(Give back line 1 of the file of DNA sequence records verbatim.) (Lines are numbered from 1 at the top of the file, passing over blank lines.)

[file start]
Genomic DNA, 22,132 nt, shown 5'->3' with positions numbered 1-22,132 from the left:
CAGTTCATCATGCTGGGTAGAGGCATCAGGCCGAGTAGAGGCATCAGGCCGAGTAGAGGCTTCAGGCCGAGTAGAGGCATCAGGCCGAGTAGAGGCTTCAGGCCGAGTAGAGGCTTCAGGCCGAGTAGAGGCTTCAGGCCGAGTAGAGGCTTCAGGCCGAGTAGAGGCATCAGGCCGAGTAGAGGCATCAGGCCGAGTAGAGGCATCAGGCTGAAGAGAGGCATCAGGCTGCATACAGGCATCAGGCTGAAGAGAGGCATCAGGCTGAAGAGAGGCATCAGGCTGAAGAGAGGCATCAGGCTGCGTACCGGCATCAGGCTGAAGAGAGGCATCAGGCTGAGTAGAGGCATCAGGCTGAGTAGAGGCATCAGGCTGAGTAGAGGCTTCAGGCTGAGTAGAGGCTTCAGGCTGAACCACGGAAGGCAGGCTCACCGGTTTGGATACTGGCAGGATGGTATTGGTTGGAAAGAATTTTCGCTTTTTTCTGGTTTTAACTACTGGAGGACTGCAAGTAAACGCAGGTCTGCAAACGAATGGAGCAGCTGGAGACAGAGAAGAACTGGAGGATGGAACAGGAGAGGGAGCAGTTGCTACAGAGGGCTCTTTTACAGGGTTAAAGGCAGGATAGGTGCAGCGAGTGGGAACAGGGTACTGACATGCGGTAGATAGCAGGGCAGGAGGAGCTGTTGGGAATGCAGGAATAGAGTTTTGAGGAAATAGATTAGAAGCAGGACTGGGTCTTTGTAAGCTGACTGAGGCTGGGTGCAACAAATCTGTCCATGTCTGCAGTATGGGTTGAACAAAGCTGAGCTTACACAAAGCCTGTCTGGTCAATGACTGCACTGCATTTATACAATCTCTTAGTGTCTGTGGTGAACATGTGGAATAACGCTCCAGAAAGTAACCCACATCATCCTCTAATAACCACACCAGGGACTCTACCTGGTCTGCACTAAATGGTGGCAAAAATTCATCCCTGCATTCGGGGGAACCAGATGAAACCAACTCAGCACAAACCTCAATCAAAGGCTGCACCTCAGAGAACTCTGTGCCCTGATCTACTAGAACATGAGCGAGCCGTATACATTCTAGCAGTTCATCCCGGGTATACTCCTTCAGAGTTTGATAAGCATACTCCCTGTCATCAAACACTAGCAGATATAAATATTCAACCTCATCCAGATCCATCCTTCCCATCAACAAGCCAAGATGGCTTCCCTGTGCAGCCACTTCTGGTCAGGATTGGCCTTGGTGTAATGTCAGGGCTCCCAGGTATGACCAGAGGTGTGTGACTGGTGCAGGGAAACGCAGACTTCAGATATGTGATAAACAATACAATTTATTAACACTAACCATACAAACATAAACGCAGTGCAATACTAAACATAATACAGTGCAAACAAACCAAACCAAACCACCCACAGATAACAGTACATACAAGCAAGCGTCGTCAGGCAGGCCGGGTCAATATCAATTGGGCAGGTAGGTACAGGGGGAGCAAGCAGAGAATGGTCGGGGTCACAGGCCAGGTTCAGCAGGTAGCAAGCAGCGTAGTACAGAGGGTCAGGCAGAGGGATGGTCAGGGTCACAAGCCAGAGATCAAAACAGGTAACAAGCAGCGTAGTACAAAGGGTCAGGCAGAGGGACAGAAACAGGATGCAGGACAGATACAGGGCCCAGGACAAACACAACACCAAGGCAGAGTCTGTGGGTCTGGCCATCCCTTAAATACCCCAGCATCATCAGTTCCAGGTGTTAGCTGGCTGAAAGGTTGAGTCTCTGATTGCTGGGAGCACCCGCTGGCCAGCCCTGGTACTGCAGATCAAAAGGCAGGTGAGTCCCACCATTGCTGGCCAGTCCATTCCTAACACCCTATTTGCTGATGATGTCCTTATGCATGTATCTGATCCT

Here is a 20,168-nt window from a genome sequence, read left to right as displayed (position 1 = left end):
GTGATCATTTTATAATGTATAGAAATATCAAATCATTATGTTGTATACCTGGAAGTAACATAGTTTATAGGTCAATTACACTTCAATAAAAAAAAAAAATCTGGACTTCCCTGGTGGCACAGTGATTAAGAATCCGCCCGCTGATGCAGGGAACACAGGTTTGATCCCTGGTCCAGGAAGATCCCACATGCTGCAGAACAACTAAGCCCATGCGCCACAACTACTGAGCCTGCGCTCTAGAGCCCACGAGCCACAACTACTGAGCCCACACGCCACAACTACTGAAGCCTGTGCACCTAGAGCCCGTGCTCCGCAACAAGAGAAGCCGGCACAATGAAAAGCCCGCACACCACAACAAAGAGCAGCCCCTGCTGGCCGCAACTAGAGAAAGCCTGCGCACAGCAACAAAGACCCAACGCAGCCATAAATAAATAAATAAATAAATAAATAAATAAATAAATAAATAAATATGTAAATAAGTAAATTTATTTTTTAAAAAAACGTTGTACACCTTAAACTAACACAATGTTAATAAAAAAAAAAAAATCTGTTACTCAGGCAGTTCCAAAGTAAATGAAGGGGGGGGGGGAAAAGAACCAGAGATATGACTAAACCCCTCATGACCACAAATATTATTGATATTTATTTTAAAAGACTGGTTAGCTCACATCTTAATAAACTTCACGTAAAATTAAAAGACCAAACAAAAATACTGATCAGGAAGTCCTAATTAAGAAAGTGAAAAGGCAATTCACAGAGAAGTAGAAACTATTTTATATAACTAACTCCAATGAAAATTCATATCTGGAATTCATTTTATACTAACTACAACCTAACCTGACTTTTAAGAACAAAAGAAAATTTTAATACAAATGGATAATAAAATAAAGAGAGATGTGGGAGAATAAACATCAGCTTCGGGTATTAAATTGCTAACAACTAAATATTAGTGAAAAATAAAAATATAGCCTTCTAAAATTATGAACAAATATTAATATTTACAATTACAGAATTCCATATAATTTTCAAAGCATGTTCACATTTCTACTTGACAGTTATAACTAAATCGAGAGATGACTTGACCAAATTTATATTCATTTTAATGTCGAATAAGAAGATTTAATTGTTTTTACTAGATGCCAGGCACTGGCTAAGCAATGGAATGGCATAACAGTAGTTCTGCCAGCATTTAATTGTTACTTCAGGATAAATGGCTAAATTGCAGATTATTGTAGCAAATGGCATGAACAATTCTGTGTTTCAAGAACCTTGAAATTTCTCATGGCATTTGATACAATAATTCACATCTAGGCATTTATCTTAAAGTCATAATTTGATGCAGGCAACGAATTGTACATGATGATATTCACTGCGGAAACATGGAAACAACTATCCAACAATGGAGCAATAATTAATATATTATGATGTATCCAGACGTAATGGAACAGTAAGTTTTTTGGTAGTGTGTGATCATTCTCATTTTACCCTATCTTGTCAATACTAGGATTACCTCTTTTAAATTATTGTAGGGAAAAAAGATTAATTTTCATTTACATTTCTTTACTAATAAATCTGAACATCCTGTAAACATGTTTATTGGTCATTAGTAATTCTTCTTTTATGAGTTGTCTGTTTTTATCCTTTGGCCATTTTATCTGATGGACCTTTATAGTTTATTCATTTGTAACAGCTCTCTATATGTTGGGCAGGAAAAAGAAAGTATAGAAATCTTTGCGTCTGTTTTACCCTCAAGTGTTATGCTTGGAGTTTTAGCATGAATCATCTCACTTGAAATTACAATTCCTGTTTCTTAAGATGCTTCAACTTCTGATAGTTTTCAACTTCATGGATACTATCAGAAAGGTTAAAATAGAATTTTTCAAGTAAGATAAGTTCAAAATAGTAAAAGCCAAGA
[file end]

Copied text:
Genomic DNA, 22,132 nt, shown 5'->3' with positions numbered 1-22,132 from the left: